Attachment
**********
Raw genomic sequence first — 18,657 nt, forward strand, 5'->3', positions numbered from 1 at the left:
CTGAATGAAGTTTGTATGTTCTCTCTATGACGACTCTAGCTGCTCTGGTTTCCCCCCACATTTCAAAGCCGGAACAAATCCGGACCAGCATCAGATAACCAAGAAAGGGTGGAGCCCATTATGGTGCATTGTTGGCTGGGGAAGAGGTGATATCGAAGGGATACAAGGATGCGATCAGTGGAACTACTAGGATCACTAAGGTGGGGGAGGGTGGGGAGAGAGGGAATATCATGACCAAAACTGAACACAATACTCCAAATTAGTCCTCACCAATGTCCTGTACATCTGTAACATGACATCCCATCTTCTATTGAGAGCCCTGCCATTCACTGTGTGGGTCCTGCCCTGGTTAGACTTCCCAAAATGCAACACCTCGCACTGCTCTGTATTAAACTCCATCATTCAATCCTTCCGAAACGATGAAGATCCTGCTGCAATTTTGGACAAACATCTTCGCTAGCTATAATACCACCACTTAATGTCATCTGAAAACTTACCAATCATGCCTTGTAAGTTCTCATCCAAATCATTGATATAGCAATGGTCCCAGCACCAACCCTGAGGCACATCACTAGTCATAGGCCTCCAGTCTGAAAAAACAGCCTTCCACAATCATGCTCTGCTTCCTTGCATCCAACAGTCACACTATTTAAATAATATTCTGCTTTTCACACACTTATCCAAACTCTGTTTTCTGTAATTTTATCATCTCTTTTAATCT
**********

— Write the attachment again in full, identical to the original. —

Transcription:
Raw genomic sequence first — 18,657 nt, forward strand, 5'->3', positions numbered from 1 at the left:
CTGAATGAAGTTTGTATGTTCTCTCTATGACGACTCTAGCTGCTCTGGTTTCCCCCCACATTTCAAAGCCGGAACAAATCCGGACCAGCATCAGATAACCAAGAAAGGGTGGAGCCCATTATGGTGCATTGTTGGCTGGGGAAGAGGTGATATCGAAGGGATACAAGGATGCGATCAGTGGAACTACTAGGATCACTAAGGTGGGGGAGGGTGGGGAGAGAGGGAATATCATGACCAAAACTGAACACAATACTCCAAATTAGTCCTCACCAATGTCCTGTACATCTGTAACATGACATCCCATCTTCTATTGAGAGCCCTGCCATTCACTGTGTGGGTCCTGCCCTGGTTAGACTTCCCAAAATGCAACACCTCGCACTGCTCTGTATTAAACTCCATCATTCAATCCTTCCGAAACGATGAAGATCCTGCTGCAATTTTGGACAAACATCTTCGCTAGCTATAATACCACCACTTAATGTCATCTGAAAACTTACCAATCATGCCTTGTAAGTTCTCATCCAAATCATTGATATAGCAATGGTCCCAGCACCAACCCTGAGGCACATCACTAGTCATAGGCCTCCAGTCTGAAAAAACAGCCTTCCACAATCATGCTCTGCTTCCTTGCATCCAACAGTCACACTATTTAAATAATATTCTGCTTTTCACACACTTATCCAAACTCTGTTTTCTGTAATTTTATCATCTCTTTTAATCT